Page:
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I'm doing a tactical game (X-Com / Fallout style) for fun. I've decided to use a hexagonal map, but I'm having a graphic problem.

My current map display is HUD-like, with only the border of the map cells displayed, without any texture. It's simple and allows for display of different types of information by varying the color of the border. For example, the "danger view mode" displays the borders with a color going from green (no damage possible) to red (prob of damage > 90%).

Now, it's a bit hard to differentiate the kind of tile the player is on. I could put a plain color (green is grass, pale blue is water...), but this is going to limit the possibilities. Thus, I would like to display a texture on my tiles. Since the maps are generated, I can not use a picture for the whole map with the HUD over.

So, my question is: does anyone know how can I generate the seamless hexagonal textures (algo or plugin)?

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    \$\begingroup\$ The site's design inspires such questions :D \$\endgroup\$ – Oleh Prypin Nov 12 '10 at 21:11
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Can't you just do a planar projection of a regular tiling texture onto your tiles and just have hard edges where your tile types switch? So on your hexes that are "grass" just map their UVs in "map space" to a repeating grass texture.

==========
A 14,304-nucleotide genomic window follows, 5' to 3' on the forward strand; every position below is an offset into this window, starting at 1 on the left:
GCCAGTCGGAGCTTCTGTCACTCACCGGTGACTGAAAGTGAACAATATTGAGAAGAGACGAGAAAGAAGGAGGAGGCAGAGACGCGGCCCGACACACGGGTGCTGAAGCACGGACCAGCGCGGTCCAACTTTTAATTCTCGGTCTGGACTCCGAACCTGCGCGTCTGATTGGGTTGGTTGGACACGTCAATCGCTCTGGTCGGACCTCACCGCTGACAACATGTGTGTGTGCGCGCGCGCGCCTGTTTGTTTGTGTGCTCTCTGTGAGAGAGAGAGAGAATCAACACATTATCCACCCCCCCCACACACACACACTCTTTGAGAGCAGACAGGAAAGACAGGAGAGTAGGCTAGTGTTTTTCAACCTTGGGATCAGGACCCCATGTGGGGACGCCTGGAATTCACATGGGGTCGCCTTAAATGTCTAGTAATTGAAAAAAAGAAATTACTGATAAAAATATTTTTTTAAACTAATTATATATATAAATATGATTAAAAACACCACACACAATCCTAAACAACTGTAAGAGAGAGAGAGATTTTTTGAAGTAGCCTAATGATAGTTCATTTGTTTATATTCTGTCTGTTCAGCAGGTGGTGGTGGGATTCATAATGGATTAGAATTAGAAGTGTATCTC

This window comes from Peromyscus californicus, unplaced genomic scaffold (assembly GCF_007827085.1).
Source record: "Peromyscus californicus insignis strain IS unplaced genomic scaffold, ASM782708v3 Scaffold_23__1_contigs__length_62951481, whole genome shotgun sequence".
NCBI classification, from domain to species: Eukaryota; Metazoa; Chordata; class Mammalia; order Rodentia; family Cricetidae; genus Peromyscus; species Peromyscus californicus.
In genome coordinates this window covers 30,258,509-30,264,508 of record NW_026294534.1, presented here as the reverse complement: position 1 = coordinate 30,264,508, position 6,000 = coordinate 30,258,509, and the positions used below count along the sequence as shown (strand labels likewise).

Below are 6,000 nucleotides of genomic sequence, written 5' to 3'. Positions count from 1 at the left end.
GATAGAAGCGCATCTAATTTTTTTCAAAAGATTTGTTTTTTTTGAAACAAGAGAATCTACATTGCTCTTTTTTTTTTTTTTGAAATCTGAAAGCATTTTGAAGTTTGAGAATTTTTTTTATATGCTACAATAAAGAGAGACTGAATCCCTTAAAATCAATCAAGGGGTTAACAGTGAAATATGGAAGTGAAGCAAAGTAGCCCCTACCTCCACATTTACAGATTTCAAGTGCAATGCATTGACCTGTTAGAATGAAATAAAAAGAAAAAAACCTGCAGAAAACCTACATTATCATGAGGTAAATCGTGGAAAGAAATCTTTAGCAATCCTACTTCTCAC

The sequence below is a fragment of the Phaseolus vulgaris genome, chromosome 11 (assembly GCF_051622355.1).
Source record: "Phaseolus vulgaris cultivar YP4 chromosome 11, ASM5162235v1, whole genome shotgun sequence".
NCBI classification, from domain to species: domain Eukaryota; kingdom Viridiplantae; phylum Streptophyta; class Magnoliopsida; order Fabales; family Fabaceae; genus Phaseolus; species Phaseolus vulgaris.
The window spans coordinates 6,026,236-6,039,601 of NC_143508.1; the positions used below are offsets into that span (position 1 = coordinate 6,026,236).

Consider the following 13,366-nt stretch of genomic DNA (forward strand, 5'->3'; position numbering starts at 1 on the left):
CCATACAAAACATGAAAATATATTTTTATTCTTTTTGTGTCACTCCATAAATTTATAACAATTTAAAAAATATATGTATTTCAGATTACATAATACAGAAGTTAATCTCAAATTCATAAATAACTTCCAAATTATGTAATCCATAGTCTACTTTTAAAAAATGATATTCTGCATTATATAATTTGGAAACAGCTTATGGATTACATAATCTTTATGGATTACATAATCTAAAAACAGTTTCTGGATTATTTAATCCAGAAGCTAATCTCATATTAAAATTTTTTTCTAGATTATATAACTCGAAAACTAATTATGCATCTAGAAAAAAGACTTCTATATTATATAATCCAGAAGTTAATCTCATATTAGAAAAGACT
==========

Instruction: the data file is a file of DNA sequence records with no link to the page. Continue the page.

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  • \$\begingroup\$ i didnt know how to map the grass texture on an hexagon, and stupidly rejected the solution. After a little bit of thinking, I found how to do a triangle strip with (i think) a good UV mapping. Will try this evening. Thanks \$\endgroup\$ – PATRY Guillaume Nov 12 '10 at 15:24
  • \$\begingroup\$ i still get a few quirk on my mapped hexagon, but its works. thanks again \$\endgroup\$ – PATRY Guillaume Nov 15 '10 at 0:49
  • \$\begingroup\$ @PATRY I strongly suggest Cocos2d. They've saved me a TON of dev work. \$\endgroup\$ – Stephen Furlani Nov 15 '10 at 17:09
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Take an ordinary texture and chop it up to make your hexagonal tiles.

To clarify: Take a seamless texture that's square. Use appropriate bits of it to make your hexagons. If you select your pieces appropriately you get a seamless texture on your hexagons. Note that each hexagon gets a different piece of the underlying texture up until the point the pattern repeats.

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  • \$\begingroup\$ but then they won't be seamles, no ? (that's one of the solution i used in the end, but it worked well if i added the bondaries of the hexes) \$\endgroup\$ – PATRY Guillaume Jul 1 '12 at 17:28
  • \$\begingroup\$ argh. i was re-reading my old question when i occured to me. the important part that i missed was "Note that each hexagon gets a different piece of the underlying texture up until the point the pattern repeats." ! by using a square texture duplicated several time, and mapping differently for even and odd hexagon, i should got a working solution. thanks \$\endgroup\$ – PATRY Guillaume Oct 11 '12 at 8:55

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